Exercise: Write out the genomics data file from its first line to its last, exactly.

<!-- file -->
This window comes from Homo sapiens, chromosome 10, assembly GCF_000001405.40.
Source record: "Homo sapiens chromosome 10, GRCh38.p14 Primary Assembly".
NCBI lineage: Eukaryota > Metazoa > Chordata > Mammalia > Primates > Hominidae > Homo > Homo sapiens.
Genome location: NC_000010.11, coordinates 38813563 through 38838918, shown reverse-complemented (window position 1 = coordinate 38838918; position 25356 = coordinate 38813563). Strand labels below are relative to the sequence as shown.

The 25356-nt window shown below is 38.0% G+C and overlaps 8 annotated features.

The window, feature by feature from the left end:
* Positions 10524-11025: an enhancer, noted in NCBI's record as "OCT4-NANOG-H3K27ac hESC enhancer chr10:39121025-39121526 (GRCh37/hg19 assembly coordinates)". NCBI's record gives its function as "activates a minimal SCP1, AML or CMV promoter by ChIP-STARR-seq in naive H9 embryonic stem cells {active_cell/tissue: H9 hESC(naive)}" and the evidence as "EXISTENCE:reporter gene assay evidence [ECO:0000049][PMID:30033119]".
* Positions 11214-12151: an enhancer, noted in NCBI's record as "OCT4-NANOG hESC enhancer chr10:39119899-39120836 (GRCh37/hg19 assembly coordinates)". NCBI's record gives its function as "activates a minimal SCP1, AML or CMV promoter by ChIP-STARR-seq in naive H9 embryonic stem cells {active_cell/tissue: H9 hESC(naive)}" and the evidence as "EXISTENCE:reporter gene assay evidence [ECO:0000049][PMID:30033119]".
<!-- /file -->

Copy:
This window comes from Homo sapiens, chromosome 10, assembly GCF_000001405.40.
Source record: "Homo sapiens chromosome 10, GRCh38.p14 Primary Assembly".
NCBI lineage: Eukaryota > Metazoa > Chordata > Mammalia > Primates > Hominidae > Homo > Homo sapiens.
Genome location: NC_000010.11, coordinates 38813563 through 38838918, shown reverse-complemented (window position 1 = coordinate 38838918; position 25356 = coordinate 38813563). Strand labels below are relative to the sequence as shown.

The 25356-nt window shown below is 38.0% G+C and overlaps 8 annotated features.

The window, feature by feature from the left end:
* Positions 10524-11025: an enhancer, noted in NCBI's record as "OCT4-NANOG-H3K27ac hESC enhancer chr10:39121025-39121526 (GRCh37/hg19 assembly coordinates)". NCBI's record gives its function as "activates a minimal SCP1, AML or CMV promoter by ChIP-STARR-seq in naive H9 embryonic stem cells {active_cell/tissue: H9 hESC(naive)}" and the evidence as "EXISTENCE:reporter gene assay evidence [ECO:0000049][PMID:30033119]".
* Positions 11214-12151: an enhancer, noted in NCBI's record as "OCT4-NANOG hESC enhancer chr10:39119899-39120836 (GRCh37/hg19 assembly coordinates)". NCBI's record gives its function as "activates a minimal SCP1, AML or CMV promoter by ChIP-STARR-seq in naive H9 embryonic stem cells {active_cell/tissue: H9 hESC(naive)}" and the evidence as "EXISTENCE:reporter gene assay evidence [ECO:0000049][PMID:30033119]".